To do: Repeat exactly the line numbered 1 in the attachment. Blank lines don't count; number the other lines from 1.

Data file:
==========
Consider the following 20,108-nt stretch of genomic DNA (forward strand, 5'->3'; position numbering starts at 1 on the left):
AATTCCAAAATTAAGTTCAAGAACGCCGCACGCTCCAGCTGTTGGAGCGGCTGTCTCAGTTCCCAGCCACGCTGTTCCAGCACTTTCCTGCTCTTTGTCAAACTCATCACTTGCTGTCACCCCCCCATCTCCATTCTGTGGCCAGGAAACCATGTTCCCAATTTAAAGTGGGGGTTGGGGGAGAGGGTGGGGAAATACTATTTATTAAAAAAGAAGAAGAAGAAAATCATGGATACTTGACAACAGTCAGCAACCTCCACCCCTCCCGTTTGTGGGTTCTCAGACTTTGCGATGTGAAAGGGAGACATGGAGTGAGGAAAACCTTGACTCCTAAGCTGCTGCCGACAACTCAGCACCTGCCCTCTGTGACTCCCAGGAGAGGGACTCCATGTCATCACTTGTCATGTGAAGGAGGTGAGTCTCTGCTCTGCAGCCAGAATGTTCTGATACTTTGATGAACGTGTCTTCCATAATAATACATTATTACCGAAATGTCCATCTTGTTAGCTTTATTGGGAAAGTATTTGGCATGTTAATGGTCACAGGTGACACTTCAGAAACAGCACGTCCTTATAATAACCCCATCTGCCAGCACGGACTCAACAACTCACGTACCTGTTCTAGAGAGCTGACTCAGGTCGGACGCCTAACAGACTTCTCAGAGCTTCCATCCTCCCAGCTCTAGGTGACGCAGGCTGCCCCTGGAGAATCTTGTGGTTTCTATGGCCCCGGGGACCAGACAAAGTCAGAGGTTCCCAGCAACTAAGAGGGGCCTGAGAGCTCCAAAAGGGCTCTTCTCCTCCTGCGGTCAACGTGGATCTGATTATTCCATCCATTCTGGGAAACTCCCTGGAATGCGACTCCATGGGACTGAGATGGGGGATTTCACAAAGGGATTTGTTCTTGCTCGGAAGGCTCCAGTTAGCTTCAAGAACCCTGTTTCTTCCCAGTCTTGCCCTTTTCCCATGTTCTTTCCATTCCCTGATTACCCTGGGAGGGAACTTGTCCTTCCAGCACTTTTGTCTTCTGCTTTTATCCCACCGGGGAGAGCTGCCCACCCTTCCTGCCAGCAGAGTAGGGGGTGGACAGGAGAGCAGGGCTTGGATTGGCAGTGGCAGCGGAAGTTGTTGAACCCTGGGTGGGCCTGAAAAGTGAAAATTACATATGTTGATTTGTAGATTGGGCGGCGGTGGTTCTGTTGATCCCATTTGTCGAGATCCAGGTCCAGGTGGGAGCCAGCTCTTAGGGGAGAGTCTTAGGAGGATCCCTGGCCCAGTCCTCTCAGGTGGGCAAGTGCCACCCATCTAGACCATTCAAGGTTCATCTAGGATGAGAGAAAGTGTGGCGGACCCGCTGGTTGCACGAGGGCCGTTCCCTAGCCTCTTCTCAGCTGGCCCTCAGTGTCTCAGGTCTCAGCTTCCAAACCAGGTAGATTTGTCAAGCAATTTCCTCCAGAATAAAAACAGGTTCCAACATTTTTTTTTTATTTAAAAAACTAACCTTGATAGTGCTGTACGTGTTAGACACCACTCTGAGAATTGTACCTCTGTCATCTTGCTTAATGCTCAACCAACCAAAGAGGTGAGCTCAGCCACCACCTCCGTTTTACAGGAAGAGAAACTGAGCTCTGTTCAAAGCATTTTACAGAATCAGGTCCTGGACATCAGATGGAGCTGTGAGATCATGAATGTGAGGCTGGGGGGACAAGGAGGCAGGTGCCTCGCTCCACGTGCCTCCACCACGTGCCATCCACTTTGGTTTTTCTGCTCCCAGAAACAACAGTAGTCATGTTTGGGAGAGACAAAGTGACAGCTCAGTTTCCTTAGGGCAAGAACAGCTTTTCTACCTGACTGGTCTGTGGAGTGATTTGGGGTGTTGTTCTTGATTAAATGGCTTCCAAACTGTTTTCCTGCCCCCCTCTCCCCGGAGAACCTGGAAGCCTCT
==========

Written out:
Consider the following 20,108-nt stretch of genomic DNA (forward strand, 5'->3'; position numbering starts at 1 on the left):